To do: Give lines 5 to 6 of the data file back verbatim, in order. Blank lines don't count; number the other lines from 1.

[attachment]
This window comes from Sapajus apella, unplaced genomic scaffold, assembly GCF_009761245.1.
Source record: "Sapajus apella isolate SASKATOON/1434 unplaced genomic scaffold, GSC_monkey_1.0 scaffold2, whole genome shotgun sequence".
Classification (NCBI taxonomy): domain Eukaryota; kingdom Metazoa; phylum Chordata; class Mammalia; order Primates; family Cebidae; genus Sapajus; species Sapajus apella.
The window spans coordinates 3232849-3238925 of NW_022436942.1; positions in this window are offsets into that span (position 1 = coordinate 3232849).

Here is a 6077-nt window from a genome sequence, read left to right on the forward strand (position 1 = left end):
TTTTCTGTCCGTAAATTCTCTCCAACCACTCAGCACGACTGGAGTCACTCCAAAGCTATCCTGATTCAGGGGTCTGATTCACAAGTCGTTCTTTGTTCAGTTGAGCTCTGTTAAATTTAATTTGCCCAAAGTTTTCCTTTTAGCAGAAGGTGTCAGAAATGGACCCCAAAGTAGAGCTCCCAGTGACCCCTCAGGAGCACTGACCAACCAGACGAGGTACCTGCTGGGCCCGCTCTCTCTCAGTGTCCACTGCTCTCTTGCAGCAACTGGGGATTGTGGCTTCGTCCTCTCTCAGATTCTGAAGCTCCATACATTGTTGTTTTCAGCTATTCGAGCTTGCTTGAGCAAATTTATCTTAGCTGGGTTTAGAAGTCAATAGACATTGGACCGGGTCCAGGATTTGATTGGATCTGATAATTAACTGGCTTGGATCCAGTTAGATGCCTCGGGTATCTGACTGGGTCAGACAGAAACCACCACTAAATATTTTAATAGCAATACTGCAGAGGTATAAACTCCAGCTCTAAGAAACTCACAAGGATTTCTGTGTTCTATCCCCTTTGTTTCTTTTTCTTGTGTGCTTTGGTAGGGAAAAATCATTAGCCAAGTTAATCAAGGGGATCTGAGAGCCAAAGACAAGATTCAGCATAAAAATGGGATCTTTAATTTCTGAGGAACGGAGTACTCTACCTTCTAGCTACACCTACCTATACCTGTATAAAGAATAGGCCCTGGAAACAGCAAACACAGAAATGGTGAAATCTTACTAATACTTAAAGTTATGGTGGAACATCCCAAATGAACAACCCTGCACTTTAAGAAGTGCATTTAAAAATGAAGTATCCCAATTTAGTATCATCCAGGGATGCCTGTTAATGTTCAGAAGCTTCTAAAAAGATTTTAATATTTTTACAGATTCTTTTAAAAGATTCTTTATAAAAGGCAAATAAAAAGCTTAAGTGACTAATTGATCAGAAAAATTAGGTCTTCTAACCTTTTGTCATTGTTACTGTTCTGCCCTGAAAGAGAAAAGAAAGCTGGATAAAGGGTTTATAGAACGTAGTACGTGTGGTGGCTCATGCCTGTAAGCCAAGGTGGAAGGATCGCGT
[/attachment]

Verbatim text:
Here is a 6077-nt window from a genome sequence, read left to right on the forward strand (position 1 = left end):
TTTTCTGTCCGTAAATTCTCTCCAACCACTCAGCACGACTGGAGTCACTCCAAAGCTATCCTGATTCAGGGGTCTGATTCACAAGTCGTTCTTTGTTCAGTTGAGCTCTGTTAAATTTAATTTGCCCAAAGTTTTCCTTTTAGCAGAAGGTGTCAGAAATGGACCCCAAAGTAGAGCTCCCAGTGACCCCTCAGGAGCACTGACCAACCAGACGAGGTACCTGCTGGGCCCGCTCTCTCTCAGTGTCCACTGCTCTCTTGCAGCAACTGGGGATTGTGGCTTCGTCCTCTCTCAGATTCTGAAGCTCCATACATTGTTGTTTTCAGCTATTCGAGCTTGCTTGAGCAAATTTATCTTAGCTGGGTTTAGAAGTCAATAGACATTGGACCGGGTCCAGGATTTGATTGGATCTGATAATTAACTGGCTTGGATCCAGTTAGATGCCTCGGGTATCTGACTGGGTCAGACAGAAACCACCACTAAATATTTTAATAGCAATACTGCAGAGGTATAAACTCCAGCTCTAAGAAACTCACAAGGATTTCTGTGTTCTATCCCCTTTGTTTCTTTTTCTTGTGTGCTTTGGTAGGGAAAAATCATTAGCCAAGTTAATCAAGGGGATCTGAGAGCCAAAGACAAGATTCAGCATAAAAATGGGATCTTTAATTTCTGAGGAACGGAGTACTCTACCTTCTAGCTACACCTACCTATACCTGTATAAAGAATAGGCCCTGGAAACAGCAAACACAGAAATGGTGAAATCTTACTAATACTTAAAGTTATGGTGGAACATCCCAAATGAACAACCCTGCACTTTAAGAAGTGCATTTAAAAATGAAGTATCCCAATTTAGTATCATCCAGGGATGCCTGTTAATGTTCAGAAGCTTCTAAAAAGATTTTAATATTTTTACAGATTCTTTTAAAAGATTCTTTATAAAAGGCAAATAAAAAGCTTAAGTGACTAATTGATCAGAAAAATTAGGTCTTCTAACCTTTTGTCATTGTTACTGTTCTGCCCTGAAAGAGAAAAGAAAGCTGGATAAAGGGTTTATAGAACGTAGTACGTGTGGTGGCTCATGCCTGTAAGCCAAGGTGGAAGGATCGCGT